Public sector net debt is forecast to be 85% of GDP in 2015-16, compared with 94% of GDP and accelerating had the policies of the previous Government continued to be pursued.
Let us hope that that estimate proves more reliable than previous efforts. In the interests of transparency, and given tomorrow’s comprehensive spending review, is the Minister now ready to admit that the national debt has risen from £828.7 billion to £1.19 trillion under his watch? If we eliminate the Royal Mail pension fund, as we have been advised to do, and the Bank of England gilts from quantitative easing, is it not true that borrowing in 2012-13 is up, and not down as the Chancellor told this Chamber?
Like you, Mr Speaker, I take a great interest in the hon. Gentleman’s speeches in this House, and I know that he is deeply interested in fiscal policy. Since the beginning of the year, he has spoken 102 times on the subject of public spending cuts, but in each and every intervention he has opposed spending cuts. To cut the debt, we have to cut spending. He should learn that, and the Labour party should as well.
My hon. Friend is absolutely right. We know that between 2001 and the time they left office, the previous Government trebled the national debt, yet when the shadow Chancellor was asked whether they were too profligate and had too much national debt, he said no. Labour’s new policy is the old policy: more spending, more borrowing, more debt. It is time they learned.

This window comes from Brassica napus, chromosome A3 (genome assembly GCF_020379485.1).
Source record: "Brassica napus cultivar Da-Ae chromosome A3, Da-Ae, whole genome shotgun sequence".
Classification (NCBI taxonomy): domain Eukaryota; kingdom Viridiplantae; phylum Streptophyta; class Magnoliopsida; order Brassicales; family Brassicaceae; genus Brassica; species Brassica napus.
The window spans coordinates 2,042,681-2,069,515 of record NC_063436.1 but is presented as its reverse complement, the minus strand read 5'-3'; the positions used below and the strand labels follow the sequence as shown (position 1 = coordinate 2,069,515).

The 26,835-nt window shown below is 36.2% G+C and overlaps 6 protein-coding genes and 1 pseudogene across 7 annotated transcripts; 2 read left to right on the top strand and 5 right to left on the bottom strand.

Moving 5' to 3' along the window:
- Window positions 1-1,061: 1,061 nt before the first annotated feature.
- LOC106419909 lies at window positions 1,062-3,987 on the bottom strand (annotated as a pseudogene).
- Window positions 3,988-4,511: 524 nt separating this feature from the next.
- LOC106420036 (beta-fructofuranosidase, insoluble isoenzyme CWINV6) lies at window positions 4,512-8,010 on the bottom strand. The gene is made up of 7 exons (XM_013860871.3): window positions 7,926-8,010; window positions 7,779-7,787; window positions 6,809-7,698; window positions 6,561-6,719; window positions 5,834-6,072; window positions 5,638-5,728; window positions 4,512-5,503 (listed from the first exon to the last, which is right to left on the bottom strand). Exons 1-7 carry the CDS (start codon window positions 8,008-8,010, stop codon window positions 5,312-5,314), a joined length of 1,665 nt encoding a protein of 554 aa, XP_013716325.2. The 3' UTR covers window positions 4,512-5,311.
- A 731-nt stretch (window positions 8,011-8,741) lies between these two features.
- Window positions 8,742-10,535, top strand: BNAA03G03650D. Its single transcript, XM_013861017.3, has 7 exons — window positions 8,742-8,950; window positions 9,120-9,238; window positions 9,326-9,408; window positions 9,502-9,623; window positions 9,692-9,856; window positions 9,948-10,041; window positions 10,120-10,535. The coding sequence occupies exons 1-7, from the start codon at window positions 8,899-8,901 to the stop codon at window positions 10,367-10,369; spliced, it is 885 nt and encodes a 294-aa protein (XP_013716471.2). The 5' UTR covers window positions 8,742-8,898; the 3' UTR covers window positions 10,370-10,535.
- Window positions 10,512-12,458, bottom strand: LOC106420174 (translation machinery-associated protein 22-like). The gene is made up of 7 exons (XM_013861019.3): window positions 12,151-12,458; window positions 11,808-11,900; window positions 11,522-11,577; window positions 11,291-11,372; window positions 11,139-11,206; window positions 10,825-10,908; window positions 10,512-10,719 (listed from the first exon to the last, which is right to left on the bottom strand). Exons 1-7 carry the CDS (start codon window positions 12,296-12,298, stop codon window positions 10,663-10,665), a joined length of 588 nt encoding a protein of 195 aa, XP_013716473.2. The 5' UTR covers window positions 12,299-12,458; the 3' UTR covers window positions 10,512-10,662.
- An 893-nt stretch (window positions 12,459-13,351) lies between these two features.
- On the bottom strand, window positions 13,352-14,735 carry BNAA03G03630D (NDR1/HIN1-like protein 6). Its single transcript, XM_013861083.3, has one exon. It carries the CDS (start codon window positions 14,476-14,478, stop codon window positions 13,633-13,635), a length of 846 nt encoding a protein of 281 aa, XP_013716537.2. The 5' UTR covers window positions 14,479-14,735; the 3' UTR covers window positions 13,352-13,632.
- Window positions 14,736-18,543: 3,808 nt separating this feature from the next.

The Prime Minister assured us that by 2015 the books would be balanced. Is it not a fact that as a consequence of the Chancellor’s abject economic failure we are now looking at the deficit reaching £96 billion by 2015? What does the Financial Secretary have to say about that?
I have followed the hon. Gentleman’s interventions over time and he should be familiar, as we all are, with the study from the Institute for Fiscal Studies that made it very clear that if the policies of his party had continued, the debt would be £200 billion higher.
That is not across the channel.
The channel is not very far from my hon. Friend’s constituency, so it is possible to look across. He will know that the UK cut its structural deficit by more than any other G7 country over the past three years, whereas Labour racked up the largest structural deficit in the G7. The shadow Chancellor confirmed on Sunday that he would borrow more money in 2013, 2014 and 2015. Labour says it has a new policy, but it is the old policy—to borrow more and to go further into debt.